James Rosenquist, a Bedford homeowner whose painted montages of commercial imagery helped define pop art, died Friday in New York City at age 83 after a long illness.
Rosenquist worked as a billboard painter in the late 1950s before using those sign-painting techniques to the large-scale paintings he became known for in the 1960s, along with fellow legends Andy Warhol and Roy Lichtenstein.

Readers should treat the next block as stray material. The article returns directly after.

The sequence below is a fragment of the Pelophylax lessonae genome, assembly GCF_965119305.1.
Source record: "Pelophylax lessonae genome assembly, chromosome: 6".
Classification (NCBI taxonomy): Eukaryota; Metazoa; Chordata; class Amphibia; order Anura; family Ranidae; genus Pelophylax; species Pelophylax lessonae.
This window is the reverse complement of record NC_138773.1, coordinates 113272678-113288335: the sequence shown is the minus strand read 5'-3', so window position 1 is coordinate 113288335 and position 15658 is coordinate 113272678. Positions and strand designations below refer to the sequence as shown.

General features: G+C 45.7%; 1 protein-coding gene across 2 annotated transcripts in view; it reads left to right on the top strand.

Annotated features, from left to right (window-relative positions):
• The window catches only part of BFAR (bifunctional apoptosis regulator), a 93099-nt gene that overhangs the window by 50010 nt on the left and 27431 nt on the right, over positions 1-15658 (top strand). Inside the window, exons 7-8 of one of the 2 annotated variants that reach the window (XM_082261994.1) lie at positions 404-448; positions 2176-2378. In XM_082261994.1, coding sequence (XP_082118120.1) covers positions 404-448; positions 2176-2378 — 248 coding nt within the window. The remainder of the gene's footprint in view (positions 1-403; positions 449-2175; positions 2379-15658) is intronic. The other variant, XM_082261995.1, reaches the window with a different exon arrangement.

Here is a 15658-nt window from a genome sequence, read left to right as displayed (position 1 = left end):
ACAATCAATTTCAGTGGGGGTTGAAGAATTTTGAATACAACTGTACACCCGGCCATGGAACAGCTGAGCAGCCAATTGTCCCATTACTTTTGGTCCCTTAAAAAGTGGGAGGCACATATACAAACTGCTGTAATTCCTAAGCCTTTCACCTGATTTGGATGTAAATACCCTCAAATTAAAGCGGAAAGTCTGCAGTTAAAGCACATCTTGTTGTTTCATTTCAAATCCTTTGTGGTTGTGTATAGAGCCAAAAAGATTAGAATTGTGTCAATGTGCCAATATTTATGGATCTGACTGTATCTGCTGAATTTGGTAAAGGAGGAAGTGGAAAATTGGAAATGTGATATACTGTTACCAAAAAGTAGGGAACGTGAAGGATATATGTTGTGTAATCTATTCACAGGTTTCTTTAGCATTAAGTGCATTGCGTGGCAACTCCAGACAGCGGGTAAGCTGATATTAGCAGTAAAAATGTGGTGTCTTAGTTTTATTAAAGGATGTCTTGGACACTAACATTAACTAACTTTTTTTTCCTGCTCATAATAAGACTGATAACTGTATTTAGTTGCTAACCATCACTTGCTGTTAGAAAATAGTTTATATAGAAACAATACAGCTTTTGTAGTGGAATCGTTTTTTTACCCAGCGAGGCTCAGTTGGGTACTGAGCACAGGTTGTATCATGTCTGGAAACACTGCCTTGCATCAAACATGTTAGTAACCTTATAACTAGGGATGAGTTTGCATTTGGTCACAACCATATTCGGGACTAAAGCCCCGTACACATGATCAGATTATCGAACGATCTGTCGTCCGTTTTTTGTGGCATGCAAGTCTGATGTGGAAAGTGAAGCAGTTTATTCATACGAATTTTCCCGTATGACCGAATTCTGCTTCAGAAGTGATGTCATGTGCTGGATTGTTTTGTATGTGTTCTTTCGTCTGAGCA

Rosenquist, a North Dakota native who studied at the University of Minnesota, shared a lower Manhattan studio with Agnes Martin and Ellsworth Kelly and mixed with other artists of the next generation, including Jasper Johns and Robert Rauschenberg.
The son of parents of Swedish descent, Rosenquist is survived by his second wife, Mimi Thompson; son John, from his first marriage, daughter Lily, from his second marriage, and grandson Oscar.
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